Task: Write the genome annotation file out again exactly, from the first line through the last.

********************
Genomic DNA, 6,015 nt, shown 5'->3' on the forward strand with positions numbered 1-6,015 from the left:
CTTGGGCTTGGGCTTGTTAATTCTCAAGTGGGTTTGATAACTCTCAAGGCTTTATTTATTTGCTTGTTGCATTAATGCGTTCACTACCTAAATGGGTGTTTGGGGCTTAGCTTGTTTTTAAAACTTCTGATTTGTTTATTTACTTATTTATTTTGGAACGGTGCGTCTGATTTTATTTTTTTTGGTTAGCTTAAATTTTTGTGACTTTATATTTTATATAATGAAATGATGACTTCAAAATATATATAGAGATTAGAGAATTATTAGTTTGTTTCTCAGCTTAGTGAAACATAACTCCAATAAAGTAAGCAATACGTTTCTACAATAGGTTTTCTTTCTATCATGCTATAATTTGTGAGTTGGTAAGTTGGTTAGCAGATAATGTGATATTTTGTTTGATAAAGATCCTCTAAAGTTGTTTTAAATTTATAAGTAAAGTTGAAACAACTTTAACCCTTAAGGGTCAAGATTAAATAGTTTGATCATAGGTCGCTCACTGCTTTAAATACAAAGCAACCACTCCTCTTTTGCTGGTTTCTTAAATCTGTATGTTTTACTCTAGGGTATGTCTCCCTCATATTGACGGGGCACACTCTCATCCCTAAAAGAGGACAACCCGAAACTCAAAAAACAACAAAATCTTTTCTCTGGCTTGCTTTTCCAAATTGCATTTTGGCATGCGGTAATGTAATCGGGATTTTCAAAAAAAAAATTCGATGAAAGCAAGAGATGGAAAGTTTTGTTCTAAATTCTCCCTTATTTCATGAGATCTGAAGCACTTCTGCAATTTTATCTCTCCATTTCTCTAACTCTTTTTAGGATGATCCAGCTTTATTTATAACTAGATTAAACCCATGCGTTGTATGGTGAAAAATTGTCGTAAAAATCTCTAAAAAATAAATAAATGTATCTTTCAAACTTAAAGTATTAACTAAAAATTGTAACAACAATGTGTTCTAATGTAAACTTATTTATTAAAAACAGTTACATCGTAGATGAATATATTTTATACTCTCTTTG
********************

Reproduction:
Genomic DNA, 6,015 nt, shown 5'->3' on the forward strand with positions numbered 1-6,015 from the left:
CTTGGGCTTGGGCTTGTTAATTCTCAAGTGGGTTTGATAACTCTCAAGGCTTTATTTATTTGCTTGTTGCATTAATGCGTTCACTACCTAAATGGGTGTTTGGGGCTTAGCTTGTTTTTAAAACTTCTGATTTGTTTATTTACTTATTTATTTTGGAACGGTGCGTCTGATTTTATTTTTTTTGGTTAGCTTAAATTTTTGTGACTTTATATTTTATATAATGAAATGATGACTTCAAAATATATATAGAGATTAGAGAATTATTAGTTTGTTTCTCAGCTTAGTGAAACATAACTCCAATAAAGTAAGCAATACGTTTCTACAATAGGTTTTCTTTCTATCATGCTATAATTTGTGAGTTGGTAAGTTGGTTAGCAGATAATGTGATATTTTGTTTGATAAAGATCCTCTAAAGTTGTTTTAAATTTATAAGTAAAGTTGAAACAACTTTAACCCTTAAGGGTCAAGATTAAATAGTTTGATCATAGGTCGCTCACTGCTTTAAATACAAAGCAACCACTCCTCTTTTGCTGGTTTCTTAAATCTGTATGTTTTACTCTAGGGTATGTCTCCCTCATATTGACGGGGCACACTCTCATCCCTAAAAGAGGACAACCCGAAACTCAAAAAACAACAAAATCTTTTCTCTGGCTTGCTTTTCCAAATTGCATTTTGGCATGCGGTAATGTAATCGGGATTTTCAAAAAAAAAATTCGATGAAAGCAAGAGATGGAAAGTTTTGTTCTAAATTCTCCCTTATTTCATGAGATCTGAAGCACTTCTGCAATTTTATCTCTCCATTTCTCTAACTCTTTTTAGGATGATCCAGCTTTATTTATAACTAGATTAAACCCATGCGTTGTATGGTGAAAAATTGTCGTAAAAATCTCTAAAAAATAAATAAATGTATCTTTCAAACTTAAAGTATTAACTAAAAATTGTAACAACAATGTGTTCTAATGTAAACTTATTTATTAAAAACAGTTACATCGTAGATGAATATATTTTATACTCTCTTTG